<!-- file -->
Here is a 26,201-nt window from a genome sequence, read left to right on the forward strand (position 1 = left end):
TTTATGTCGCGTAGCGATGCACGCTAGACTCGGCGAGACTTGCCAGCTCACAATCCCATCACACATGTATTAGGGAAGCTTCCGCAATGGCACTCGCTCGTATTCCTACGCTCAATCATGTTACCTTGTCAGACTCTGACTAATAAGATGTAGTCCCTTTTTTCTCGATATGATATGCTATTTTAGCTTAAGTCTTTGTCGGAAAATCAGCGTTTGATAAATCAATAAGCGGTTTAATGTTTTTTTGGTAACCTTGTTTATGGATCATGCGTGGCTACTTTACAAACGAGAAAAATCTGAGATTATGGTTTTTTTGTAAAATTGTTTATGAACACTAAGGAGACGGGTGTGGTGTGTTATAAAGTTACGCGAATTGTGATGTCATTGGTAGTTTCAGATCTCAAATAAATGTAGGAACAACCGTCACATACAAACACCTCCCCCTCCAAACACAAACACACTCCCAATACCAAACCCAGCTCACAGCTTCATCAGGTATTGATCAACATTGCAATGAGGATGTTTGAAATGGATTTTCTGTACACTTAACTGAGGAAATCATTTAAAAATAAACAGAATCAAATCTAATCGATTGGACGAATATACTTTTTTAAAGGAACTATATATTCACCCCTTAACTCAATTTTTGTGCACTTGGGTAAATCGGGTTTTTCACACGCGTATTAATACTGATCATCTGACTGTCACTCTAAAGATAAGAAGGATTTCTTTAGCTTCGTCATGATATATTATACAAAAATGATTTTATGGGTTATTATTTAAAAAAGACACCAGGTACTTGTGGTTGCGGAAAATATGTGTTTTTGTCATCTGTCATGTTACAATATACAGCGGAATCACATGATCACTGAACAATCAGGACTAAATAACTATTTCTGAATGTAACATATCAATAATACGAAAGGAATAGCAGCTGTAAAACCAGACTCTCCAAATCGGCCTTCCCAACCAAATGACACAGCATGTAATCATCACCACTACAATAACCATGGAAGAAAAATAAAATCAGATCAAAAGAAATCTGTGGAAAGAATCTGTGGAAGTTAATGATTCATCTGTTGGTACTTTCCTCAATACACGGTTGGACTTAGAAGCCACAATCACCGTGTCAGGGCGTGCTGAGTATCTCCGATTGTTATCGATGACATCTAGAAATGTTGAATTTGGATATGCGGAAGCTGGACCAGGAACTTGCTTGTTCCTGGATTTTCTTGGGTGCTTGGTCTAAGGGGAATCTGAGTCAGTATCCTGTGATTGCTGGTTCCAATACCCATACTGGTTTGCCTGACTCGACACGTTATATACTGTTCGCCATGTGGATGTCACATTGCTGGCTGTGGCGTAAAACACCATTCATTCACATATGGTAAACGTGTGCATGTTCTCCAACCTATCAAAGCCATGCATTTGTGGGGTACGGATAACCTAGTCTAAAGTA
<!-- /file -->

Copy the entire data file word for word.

Here is a 26,201-nt window from a genome sequence, read left to right on the forward strand (position 1 = left end):
TTTATGTCGCGTAGCGATGCACGCTAGACTCGGCGAGACTTGCCAGCTCACAATCCCATCACACATGTATTAGGGAAGCTTCCGCAATGGCACTCGCTCGTATTCCTACGCTCAATCATGTTACCTTGTCAGACTCTGACTAATAAGATGTAGTCCCTTTTTTCTCGATATGATATGCTATTTTAGCTTAAGTCTTTGTCGGAAAATCAGCGTTTGATAAATCAATAAGCGGTTTAATGTTTTTTTGGTAACCTTGTTTATGGATCATGCGTGGCTACTTTACAAACGAGAAAAATCTGAGATTATGGTTTTTTTGTAAAATTGTTTATGAACACTAAGGAGACGGGTGTGGTGTGTTATAAAGTTACGCGAATTGTGATGTCATTGGTAGTTTCAGATCTCAAATAAATGTAGGAACAACCGTCACATACAAACACCTCCCCCTCCAAACACAAACACACTCCCAATACCAAACCCAGCTCACAGCTTCATCAGGTATTGATCAACATTGCAATGAGGATGTTTGAAATGGATTTTCTGTACACTTAACTGAGGAAATCATTTAAAAATAAACAGAATCAAATCTAATCGATTGGACGAATATACTTTTTTAAAGGAACTATATATTCACCCCTTAACTCAATTTTTGTGCACTTGGGTAAATCGGGTTTTTCACACGCGTATTAATACTGATCATCTGACTGTCACTCTAAAGATAAGAAGGATTTCTTTAGCTTCGTCATGATATATTATACAAAAATGATTTTATGGGTTATTATTTAAAAAAGACACCAGGTACTTGTGGTTGCGGAAAATATGTGTTTTTGTCATCTGTCATGTTACAATATACAGCGGAATCACATGATCACTGAACAATCAGGACTAAATAACTATTTCTGAATGTAACATATCAATAATACGAAAGGAATAGCAGCTGTAAAACCAGACTCTCCAAATCGGCCTTCCCAACCAAATGACACAGCATGTAATCATCACCACTACAATAACCATGGAAGAAAAATAAAATCAGATCAAAAGAAATCTGTGGAAAGAATCTGTGGAAGTTAATGATTCATCTGTTGGTACTTTCCTCAATACACGGTTGGACTTAGAAGCCACAATCACCGTGTCAGGGCGTGCTGAGTATCTCCGATTGTTATCGATGACATCTAGAAATGTTGAATTTGGATATGCGGAAGCTGGACCAGGAACTTGCTTGTTCCTGGATTTTCTTGGGTGCTTGGTCTAAGGGGAATCTGAGTCAGTATCCTGTGATTGCTGGTTCCAATACCCATACTGGTTTGCCTGACTCGACACGTTATATACTGTTCGCCATGTGGATGTCACATTGCTGGCTGTGGCGTAAAACACCATTCATTCACATATGGTAAACGTGTGCATGTTCTCCAACCTATCAAAGCCATGCATTTGTGGGGTACGGATAACCTAGTCTAAAGTA